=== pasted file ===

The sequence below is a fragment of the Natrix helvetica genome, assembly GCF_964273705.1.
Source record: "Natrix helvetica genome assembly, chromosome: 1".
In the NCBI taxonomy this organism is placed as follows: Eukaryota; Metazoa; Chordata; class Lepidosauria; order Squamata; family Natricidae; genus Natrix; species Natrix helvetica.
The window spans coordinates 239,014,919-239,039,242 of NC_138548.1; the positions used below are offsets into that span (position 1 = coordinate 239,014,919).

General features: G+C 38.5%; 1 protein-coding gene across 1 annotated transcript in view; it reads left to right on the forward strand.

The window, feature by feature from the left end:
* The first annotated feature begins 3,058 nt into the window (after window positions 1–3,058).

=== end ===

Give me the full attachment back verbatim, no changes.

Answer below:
The sequence below is a fragment of the Natrix helvetica genome, assembly GCF_964273705.1.
Source record: "Natrix helvetica genome assembly, chromosome: 1".
In the NCBI taxonomy this organism is placed as follows: Eukaryota; Metazoa; Chordata; class Lepidosauria; order Squamata; family Natricidae; genus Natrix; species Natrix helvetica.
The window spans coordinates 239,014,919-239,039,242 of NC_138548.1; the positions used below are offsets into that span (position 1 = coordinate 239,014,919).

General features: G+C 38.5%; 1 protein-coding gene across 1 annotated transcript in view; it reads left to right on the forward strand.

The window, feature by feature from the left end:
* The first annotated feature begins 3,058 nt into the window (after window positions 1–3,058).